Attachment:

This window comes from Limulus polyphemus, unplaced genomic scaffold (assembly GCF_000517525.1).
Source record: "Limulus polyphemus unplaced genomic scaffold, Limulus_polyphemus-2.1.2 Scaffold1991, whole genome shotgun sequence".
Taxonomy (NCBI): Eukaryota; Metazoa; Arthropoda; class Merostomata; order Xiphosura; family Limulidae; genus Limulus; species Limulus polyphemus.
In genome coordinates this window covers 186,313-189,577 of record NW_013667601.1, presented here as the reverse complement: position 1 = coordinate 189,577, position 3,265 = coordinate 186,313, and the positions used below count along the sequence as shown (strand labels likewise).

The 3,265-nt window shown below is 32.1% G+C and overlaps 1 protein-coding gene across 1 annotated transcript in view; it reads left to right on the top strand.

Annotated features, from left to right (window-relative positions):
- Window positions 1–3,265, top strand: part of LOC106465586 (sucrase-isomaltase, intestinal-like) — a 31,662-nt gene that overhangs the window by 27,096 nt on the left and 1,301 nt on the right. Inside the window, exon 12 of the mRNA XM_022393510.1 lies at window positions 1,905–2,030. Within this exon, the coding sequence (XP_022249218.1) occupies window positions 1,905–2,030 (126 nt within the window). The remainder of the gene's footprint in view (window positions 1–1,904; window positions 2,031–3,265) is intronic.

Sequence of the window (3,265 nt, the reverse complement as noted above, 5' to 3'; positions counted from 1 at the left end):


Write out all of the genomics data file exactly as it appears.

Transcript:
This window comes from Limulus polyphemus, unplaced genomic scaffold (assembly GCF_000517525.1).
Source record: "Limulus polyphemus unplaced genomic scaffold, Limulus_polyphemus-2.1.2 Scaffold1991, whole genome shotgun sequence".
Taxonomy (NCBI): Eukaryota; Metazoa; Arthropoda; class Merostomata; order Xiphosura; family Limulidae; genus Limulus; species Limulus polyphemus.
In genome coordinates this window covers 186,313-189,577 of record NW_013667601.1, presented here as the reverse complement: position 1 = coordinate 189,577, position 3,265 = coordinate 186,313, and the positions used below count along the sequence as shown (strand labels likewise).

The 3,265-nt window shown below is 32.1% G+C and overlaps 1 protein-coding gene across 1 annotated transcript in view; it reads left to right on the top strand.

Annotated features, from left to right (window-relative positions):
- Window positions 1–3,265, top strand: part of LOC106465586 (sucrase-isomaltase, intestinal-like) — a 31,662-nt gene that overhangs the window by 27,096 nt on the left and 1,301 nt on the right. Inside the window, exon 12 of the mRNA XM_022393510.1 lies at window positions 1,905–2,030. Within this exon, the coding sequence (XP_022249218.1) occupies window positions 1,905–2,030 (126 nt within the window). The remainder of the gene's footprint in view (window positions 1–1,904; window positions 2,031–3,265) is intronic.

Sequence of the window (3,265 nt, the reverse complement as noted above, 5' to 3'; positions counted from 1 at the left end):